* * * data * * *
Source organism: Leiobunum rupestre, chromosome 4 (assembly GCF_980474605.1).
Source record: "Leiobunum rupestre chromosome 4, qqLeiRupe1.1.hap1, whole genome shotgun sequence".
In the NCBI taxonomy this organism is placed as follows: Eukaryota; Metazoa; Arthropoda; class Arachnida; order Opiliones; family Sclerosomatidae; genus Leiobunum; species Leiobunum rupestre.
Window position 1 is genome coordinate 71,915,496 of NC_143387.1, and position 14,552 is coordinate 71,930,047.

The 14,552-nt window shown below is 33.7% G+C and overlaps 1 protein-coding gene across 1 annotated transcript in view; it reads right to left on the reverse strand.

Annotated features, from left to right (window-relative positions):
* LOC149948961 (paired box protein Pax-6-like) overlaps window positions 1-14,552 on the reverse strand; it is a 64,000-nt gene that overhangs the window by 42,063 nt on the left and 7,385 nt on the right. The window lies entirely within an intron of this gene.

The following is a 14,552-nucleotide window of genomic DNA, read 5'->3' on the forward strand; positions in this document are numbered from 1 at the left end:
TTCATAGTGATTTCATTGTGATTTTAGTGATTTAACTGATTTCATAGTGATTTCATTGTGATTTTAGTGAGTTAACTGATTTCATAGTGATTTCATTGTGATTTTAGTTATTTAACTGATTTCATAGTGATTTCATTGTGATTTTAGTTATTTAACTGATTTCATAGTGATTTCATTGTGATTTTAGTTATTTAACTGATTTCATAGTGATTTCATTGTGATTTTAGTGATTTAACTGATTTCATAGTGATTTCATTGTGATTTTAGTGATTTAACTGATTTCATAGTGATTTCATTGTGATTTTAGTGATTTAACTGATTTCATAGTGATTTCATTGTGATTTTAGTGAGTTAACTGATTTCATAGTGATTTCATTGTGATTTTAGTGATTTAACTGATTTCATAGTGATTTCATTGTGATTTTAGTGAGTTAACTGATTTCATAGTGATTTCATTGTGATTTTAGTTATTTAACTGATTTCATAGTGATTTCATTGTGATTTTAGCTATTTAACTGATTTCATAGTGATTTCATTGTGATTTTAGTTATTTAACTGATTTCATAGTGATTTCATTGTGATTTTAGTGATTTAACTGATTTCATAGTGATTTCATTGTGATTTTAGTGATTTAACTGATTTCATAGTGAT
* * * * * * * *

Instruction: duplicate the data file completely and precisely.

Source organism: Leiobunum rupestre, chromosome 4 (assembly GCF_980474605.1).
Source record: "Leiobunum rupestre chromosome 4, qqLeiRupe1.1.hap1, whole genome shotgun sequence".
In the NCBI taxonomy this organism is placed as follows: Eukaryota; Metazoa; Arthropoda; class Arachnida; order Opiliones; family Sclerosomatidae; genus Leiobunum; species Leiobunum rupestre.
Window position 1 is genome coordinate 71,915,496 of NC_143387.1, and position 14,552 is coordinate 71,930,047.

The 14,552-nt window shown below is 33.7% G+C and overlaps 1 protein-coding gene across 1 annotated transcript in view; it reads right to left on the reverse strand.

Annotated features, from left to right (window-relative positions):
* LOC149948961 (paired box protein Pax-6-like) overlaps window positions 1-14,552 on the reverse strand; it is a 64,000-nt gene that overhangs the window by 42,063 nt on the left and 7,385 nt on the right. The window lies entirely within an intron of this gene.

The following is a 14,552-nucleotide window of genomic DNA, read 5'->3' on the forward strand; positions in this document are numbered from 1 at the left end:
TTCATAGTGATTTCATTGTGATTTTAGTGATTTAACTGATTTCATAGTGATTTCATTGTGATTTTAGTGAGTTAACTGATTTCATAGTGATTTCATTGTGATTTTAGTTATTTAACTGATTTCATAGTGATTTCATTGTGATTTTAGTTATTTAACTGATTTCATAGTGATTTCATTGTGATTTTAGTTATTTAACTGATTTCATAGTGATTTCATTGTGATTTTAGTGATTTAACTGATTTCATAGTGATTTCATTGTGATTTTAGTGATTTAACTGATTTCATAGTGATTTCATTGTGATTTTAGTGATTTAACTGATTTCATAGTGATTTCATTGTGATTTTAGTGAGTTAACTGATTTCATAGTGATTTCATTGTGATTTTAGTGATTTAACTGATTTCATAGTGATTTCATTGTGATTTTAGTGAGTTAACTGATTTCATAGTGATTTCATTGTGATTTTAGTTATTTAACTGATTTCATAGTGATTTCATTGTGATTTTAGCTATTTAACTGATTTCATAGTGATTTCATTGTGATTTTAGTTATTTAACTGATTTCATAGTGATTTCATTGTGATTTTAGTGATTTAACTGATTTCATAGTGATTTCATTGTGATTTTAGTGATTTAACTGATTTCATAGTGAT